With the exception of a few months I’ve lived in Houston for all of my life. I love the city and its suburbs but like many natives I have at times underestimated our fourth largest metropolitan area . Perhaps I have taken its assets for granted because I have been distracted by the demands of living. Only now that I am retired am I learning just how exciting our fair city and the little towns that surround it actually are. In fact, there are times when so much is happening on a given day that it is impossible to partake in all of the incredible events. At any moment there is more than enough to do and much of it is available at little or no cost. I particularly enjoy the historical aspects of my town that I have heretofore only superficially known.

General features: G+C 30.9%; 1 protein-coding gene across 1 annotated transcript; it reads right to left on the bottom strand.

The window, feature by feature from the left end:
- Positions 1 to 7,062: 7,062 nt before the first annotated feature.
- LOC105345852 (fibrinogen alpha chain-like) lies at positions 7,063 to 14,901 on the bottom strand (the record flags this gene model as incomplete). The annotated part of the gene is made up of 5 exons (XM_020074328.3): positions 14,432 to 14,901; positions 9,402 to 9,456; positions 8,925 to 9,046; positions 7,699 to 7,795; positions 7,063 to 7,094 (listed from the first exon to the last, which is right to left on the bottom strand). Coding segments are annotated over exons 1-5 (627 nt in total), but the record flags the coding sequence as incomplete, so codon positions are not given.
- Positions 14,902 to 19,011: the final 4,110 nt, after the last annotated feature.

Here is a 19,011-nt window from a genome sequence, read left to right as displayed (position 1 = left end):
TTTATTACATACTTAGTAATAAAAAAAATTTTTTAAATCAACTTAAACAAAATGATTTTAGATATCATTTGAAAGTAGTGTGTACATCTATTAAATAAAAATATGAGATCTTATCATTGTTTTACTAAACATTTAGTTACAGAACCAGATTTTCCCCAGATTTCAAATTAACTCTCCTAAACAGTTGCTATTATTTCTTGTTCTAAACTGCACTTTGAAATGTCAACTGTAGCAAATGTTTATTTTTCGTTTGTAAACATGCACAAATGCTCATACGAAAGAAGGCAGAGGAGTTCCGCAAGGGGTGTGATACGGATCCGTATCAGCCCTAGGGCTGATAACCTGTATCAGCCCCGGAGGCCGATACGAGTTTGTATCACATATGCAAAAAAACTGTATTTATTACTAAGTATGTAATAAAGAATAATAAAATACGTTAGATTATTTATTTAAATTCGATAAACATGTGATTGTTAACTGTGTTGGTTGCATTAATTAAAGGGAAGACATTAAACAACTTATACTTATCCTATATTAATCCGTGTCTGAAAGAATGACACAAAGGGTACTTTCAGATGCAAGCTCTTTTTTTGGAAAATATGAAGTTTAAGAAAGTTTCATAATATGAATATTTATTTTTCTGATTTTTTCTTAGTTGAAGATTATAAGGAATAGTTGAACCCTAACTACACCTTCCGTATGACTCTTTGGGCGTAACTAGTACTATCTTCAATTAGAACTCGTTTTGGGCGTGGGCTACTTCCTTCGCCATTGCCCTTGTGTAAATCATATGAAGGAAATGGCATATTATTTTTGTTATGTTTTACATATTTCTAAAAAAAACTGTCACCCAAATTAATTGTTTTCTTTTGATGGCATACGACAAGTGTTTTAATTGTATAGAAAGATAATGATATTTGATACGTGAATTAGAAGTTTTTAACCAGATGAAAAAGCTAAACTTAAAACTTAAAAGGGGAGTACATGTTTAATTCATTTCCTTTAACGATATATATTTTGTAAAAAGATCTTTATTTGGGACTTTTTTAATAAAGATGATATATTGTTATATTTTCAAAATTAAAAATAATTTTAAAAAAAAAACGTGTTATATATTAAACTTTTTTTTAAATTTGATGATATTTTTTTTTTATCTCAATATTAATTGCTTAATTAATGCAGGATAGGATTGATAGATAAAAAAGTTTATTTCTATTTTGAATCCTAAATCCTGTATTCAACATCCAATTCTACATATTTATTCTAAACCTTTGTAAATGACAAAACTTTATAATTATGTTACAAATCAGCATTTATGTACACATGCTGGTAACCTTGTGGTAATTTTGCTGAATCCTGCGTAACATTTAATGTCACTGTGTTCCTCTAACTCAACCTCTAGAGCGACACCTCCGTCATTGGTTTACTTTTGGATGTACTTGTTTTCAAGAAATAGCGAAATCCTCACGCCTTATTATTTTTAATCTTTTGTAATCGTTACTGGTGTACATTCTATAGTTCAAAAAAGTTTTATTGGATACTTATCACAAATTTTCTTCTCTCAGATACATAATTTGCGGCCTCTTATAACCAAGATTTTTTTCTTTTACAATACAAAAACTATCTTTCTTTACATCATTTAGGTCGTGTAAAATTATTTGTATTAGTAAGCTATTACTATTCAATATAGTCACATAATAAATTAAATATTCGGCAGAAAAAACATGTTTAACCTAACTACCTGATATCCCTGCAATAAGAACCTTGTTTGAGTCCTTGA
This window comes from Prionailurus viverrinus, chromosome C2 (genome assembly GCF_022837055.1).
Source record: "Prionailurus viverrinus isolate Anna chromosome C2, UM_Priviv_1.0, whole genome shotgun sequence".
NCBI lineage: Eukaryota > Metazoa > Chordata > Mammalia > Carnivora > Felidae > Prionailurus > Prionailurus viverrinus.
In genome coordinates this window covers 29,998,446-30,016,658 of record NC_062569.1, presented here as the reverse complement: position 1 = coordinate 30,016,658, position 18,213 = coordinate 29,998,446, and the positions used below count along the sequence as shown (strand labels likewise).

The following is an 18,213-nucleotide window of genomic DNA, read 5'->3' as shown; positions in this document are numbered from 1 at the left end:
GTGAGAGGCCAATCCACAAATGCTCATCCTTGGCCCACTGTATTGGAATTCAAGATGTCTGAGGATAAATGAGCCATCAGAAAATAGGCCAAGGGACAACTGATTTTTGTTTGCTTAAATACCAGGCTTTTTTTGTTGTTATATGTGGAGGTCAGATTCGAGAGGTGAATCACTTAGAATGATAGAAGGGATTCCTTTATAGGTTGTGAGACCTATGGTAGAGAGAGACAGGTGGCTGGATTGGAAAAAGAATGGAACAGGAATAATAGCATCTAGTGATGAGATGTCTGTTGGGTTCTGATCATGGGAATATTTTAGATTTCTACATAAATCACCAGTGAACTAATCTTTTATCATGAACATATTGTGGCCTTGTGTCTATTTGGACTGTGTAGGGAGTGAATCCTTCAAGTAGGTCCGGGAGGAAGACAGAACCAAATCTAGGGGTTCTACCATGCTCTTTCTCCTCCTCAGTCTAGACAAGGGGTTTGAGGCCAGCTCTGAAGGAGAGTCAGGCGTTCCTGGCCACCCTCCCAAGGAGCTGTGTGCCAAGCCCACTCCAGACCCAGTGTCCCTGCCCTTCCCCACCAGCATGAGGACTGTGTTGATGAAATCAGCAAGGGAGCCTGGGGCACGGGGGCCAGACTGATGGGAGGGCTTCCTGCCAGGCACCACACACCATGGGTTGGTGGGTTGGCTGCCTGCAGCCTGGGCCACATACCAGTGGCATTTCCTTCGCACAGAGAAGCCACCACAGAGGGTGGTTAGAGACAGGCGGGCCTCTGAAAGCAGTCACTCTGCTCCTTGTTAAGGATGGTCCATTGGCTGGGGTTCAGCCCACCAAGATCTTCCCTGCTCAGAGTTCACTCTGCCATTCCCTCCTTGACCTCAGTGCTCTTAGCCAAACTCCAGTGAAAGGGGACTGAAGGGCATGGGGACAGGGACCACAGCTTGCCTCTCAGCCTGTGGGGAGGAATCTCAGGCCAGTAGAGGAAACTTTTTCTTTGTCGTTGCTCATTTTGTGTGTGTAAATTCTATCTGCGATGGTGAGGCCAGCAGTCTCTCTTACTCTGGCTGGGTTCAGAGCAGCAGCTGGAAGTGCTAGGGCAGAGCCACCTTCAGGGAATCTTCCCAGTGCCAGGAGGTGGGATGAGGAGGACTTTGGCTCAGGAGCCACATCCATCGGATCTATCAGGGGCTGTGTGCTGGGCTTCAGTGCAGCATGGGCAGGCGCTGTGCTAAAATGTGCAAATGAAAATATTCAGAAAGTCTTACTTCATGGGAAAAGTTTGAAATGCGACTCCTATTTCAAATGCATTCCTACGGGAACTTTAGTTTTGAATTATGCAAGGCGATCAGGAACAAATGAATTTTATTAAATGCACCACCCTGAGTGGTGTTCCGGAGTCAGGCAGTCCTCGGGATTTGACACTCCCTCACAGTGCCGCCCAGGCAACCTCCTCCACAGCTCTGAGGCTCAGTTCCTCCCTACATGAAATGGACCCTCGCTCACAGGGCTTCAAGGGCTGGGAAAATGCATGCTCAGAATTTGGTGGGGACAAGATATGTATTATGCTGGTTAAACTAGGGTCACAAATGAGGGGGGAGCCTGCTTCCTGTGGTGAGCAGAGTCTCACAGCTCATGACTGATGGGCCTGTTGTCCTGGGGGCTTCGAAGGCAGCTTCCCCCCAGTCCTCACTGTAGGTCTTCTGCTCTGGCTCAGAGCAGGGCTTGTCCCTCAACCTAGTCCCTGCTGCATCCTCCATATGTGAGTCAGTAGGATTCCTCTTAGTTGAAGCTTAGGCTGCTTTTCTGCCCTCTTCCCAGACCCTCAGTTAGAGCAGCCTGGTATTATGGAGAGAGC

In the northern shadow of downtown Houston lies Washington Avenue. For much of my life it was a dirty and depressed area akin to skid row. We used to drive as quickly as possible beyond its reach on our way to visit my Uncle Louie in what has of late been dubbed Northside Village. As we skirted past Washington Avenue I was unaware that it is home to two of the most fascinating cemeteries in the city, Glenwood and Washington. Glenwood opened in 1840 and was the first planned cemetery in the city. It became the final resting place for some of the city’s most famous citizens including Howard Hughes. The next time you visit the Hughes Hangar watering hole you may want to entertain your friends by explaining that the inspiration for its name is resting eternally just down the street. Continue reading “Road Tripping”